Q: Have you ever been approached by anyone to run for office?
A: No. [Laughs]
Q: Do you think a practicing Buddhist could ever become president of the U.S.?
A: The way the country is now, practically the only ones who are fit to become president are ex-junkies, actors, musicians–people who have done it all and don’t care about it any more and are no longer subject to all this temptation. We have pretty low-level people who end up ruling us.
Q: How skeptical a person are you?
A: I’m a realist, but I think I give people a break much more than I did when I was younger.
Q: You’ve opposed U.S. involvement in E1 Salvador and the Chinese occupation of Tibet; you’ve supported the cultural preservation of Tibet, gay-rights causes, and AIDS research. Can you talk about how your consciousness was raised in each of these areas?
A: I had basic skepticism about U.S. governmental policies in the Third World. We have funded extremely right-wing fascist governments–my tax dollars, your tax dollars. When I narrated a documentary on El Salvador called Witness to War, which ended up winning an Academy Award for Best Documentary (Short Subject), I saw firsthand how totally corrupt our embassy system is. I went to an Air Force base in Honduras and they recognized me; I was signing autographs. Next day we go to the embassy in the capital and I said to our ambassador, “The military presence here is very oppressive.” And he said, “What military presence?” I mentioned the air base and he said, “We have no air base.” I told him I was there, that I had signed autographs, that they took photos of me. He was silent for a while, then said, “We maintain the fiction.” I found that at every embassy in that area.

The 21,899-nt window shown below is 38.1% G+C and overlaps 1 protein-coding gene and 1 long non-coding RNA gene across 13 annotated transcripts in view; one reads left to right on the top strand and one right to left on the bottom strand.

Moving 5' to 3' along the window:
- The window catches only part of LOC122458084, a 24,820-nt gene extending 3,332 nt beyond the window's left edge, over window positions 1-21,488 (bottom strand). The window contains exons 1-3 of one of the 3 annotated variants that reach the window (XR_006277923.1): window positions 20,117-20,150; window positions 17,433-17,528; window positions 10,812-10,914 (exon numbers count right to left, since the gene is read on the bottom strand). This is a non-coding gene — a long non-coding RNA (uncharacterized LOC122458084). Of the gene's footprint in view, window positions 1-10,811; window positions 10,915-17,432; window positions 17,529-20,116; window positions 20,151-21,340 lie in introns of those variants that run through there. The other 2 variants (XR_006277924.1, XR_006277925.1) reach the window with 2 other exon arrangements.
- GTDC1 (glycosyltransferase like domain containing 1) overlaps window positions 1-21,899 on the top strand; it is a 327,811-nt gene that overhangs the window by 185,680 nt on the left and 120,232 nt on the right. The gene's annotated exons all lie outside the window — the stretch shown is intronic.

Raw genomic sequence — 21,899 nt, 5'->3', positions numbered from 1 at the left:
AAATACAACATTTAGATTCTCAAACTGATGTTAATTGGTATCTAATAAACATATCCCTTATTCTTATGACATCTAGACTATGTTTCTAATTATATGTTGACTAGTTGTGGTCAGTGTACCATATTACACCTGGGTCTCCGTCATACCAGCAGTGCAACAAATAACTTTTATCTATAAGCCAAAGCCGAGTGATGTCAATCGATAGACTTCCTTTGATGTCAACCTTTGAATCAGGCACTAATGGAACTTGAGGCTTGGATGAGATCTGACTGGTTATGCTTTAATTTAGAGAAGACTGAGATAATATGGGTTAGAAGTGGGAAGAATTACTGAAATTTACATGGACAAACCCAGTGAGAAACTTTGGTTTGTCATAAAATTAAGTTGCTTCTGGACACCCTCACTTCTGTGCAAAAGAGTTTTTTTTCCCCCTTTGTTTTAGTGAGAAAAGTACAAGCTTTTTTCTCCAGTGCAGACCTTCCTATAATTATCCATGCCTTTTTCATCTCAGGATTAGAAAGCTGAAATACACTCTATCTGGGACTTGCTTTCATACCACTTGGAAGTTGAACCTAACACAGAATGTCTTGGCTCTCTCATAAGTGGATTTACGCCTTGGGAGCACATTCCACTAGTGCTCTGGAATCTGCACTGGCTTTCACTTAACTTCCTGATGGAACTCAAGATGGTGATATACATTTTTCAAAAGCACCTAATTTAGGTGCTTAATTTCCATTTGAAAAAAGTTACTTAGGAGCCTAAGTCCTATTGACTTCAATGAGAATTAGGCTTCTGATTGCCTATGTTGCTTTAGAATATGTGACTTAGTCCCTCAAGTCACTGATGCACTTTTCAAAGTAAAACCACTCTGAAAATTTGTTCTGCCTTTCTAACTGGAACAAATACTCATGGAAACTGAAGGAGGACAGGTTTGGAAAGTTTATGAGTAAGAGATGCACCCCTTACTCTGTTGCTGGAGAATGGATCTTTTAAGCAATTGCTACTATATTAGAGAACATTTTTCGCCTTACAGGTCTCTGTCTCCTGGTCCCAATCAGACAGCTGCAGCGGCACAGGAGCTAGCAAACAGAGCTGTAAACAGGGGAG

Q: Let’s talk about movies. Do you think that film is the art form of our times?